Cogito Ergo Non Serviam
Jimmy Breslin -30-
American greatness and the American media took a blow over the week-end with the passing of Jimmy Breslin. He was among the titans of journalism anywhere. Every reporter in the movies or on TV with uncombed hair, a stogie in the corner of the mouth, and holes in the soles of the shoes from pounding the pavement pays homage to the man. He was a Pulitzer Prize winning guy from Queens, New York who knew just how damned good he was and didn't mind letting everyone know it. He did more to comfort the afflicted and afflict the comfortable than entire newsrooms. It is a privilege to be in the same profession.
What made JB Number One (his own term for himself) was his creativity. Many journalists and virtually all of their readers labor under the misapprehension that journalism, the reporting of the news, requires "just the facts." Mr. Breslin understood that deciding what facts to include, which to omit, which to emphasize and which to abjure was an act of creation. To be a great journalist requires as much creativity as to be a great painter, actor or novelist. Jimmy Breslin was a creative guy.
The murder of JFK was the most covered story of the day, rightly so. Only Jimmy Breslin thought to write this, "[Clifford] Pollard is forty-two. He is a slim man with a mustache who was born in Pittsburgh and served as a private in the 352nd Engineers battalion in Burma in World War II. He is an equipment operator, grade 10, which means he gets $3.01 an hour. One of the last to serve John Fitzgerald Kennedy, who was the thirty-fifth President of this country, was a working man who earns $3.01 an hour and said it was an honor to dig the grave."
In 1986, AIDS was a death sentence and among the alleged godly grounds for homophobic policies and callousness. He transformed the infected from statistics and monsters into human beings as frail as the rest of us. He wrote about David Camacho, who "had two good weeks in July and then the fever returned and he was back in the hospital for half of last August. He got out again and returned to Eighth Street. The date this time doesn't count. By now, he measured nothing around him. Week, month, day, night, summer heat, fall chill, the color of the sky, the sound of the street, clothes, music, lights, wealth dwindled in meaning."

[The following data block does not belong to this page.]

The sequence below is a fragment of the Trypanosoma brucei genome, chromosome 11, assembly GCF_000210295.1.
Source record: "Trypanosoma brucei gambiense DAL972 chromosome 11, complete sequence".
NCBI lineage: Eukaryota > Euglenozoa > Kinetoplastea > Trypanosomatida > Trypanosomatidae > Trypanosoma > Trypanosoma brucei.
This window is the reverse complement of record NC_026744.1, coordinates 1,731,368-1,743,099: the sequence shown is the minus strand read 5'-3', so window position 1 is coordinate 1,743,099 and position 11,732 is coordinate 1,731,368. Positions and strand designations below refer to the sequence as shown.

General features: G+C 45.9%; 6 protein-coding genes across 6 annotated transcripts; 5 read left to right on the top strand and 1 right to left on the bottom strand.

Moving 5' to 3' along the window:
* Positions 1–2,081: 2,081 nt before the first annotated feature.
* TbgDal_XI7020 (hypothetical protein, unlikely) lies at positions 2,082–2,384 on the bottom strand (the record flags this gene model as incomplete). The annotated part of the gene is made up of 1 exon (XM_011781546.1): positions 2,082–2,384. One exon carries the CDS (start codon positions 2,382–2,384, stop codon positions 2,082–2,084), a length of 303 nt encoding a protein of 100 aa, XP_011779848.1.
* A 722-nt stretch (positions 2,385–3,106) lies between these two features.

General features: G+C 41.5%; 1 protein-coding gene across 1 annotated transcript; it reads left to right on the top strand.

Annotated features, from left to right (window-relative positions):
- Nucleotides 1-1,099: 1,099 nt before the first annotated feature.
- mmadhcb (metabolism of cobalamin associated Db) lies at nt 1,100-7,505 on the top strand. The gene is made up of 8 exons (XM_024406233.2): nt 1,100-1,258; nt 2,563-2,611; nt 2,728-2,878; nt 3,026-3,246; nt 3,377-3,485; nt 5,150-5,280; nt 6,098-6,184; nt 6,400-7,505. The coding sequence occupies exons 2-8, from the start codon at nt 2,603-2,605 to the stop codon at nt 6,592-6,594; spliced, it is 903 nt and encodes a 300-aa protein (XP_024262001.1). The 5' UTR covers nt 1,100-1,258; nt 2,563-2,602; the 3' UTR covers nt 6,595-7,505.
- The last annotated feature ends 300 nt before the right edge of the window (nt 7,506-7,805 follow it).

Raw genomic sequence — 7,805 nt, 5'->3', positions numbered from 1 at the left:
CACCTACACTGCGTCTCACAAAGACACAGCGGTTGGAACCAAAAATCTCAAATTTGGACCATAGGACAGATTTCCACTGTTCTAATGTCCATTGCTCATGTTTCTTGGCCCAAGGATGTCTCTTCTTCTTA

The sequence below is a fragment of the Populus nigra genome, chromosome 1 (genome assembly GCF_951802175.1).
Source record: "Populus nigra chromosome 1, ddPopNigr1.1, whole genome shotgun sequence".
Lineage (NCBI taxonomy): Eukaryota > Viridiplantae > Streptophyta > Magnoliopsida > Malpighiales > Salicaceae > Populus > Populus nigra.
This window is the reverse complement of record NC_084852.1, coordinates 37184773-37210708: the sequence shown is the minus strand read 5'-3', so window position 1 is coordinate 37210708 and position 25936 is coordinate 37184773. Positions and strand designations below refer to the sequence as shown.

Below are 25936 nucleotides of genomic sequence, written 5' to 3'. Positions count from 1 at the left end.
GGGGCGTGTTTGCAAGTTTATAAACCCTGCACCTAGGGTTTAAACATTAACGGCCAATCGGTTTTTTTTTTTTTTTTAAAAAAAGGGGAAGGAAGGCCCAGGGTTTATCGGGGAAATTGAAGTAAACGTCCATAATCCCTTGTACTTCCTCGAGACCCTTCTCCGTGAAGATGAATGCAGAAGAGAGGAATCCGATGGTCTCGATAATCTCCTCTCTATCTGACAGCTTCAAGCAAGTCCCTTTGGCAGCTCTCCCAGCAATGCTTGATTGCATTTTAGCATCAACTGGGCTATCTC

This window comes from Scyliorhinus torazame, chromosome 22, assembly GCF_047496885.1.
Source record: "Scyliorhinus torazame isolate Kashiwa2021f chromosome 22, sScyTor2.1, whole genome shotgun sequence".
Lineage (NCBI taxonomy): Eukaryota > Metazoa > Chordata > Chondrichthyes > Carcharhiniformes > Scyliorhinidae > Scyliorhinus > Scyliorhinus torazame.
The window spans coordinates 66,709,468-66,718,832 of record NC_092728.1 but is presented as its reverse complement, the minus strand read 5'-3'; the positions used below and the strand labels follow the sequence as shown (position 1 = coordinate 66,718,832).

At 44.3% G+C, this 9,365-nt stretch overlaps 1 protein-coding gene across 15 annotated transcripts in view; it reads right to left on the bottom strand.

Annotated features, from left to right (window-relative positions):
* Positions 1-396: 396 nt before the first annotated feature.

Jimmy Breslin also shook the foundations of City Hall. His expose on the Parking Violations Bureau. Donald Manes was President of the Borough of Queens (a Beep in local parlance, a job in those days that was considered a plum and came with no small patronage) and was found near Shea Stadium with self-inflicted knife wounds on January 10, 1986. Two days later, Mr. Breslin blew to top off the Parking Violations Bureau scandal which involved Mr. Manes and others who engaged in bribery, extortion, and city contracts to collect $1.1 billion in traffic fines at as much as 60% commission. Mayor Koch survived the affair, while many careers ended.
I had the privilege of speaking to Mr. Breslin once. I was working as New York state coordinator during Jerry Brown's 1992 presidential campaign. Offices had yet to be arranged, and phones were not in place. My home phone rang early one morning. "Is this Jeff MY-HER, Brown for President.?" Yes. "This is Jimmy Breslin of the Daily News. I tried to find out what your guy is doing today, and he isn't in the AP [Associated Press] day book. You gotta get him in the day book. Gotta pen? I'm gonna give you the number." I wrote it down and said thanks. "Good luck, kid."
Other reporters would have seen nothing in the day book and given up or moved onto another story. Mr. Breslin didn't. He took the time to find me (my name and address were on the ballot access petitions at the Board of Elections, and my phone number was in the book). Then, he gave the little guy a break by calling and offering some information in exchange for absolutely nothing.
Jimmy Breslin 1930-2017. He'd want to end it the way reporters used to finish pieces: -30-
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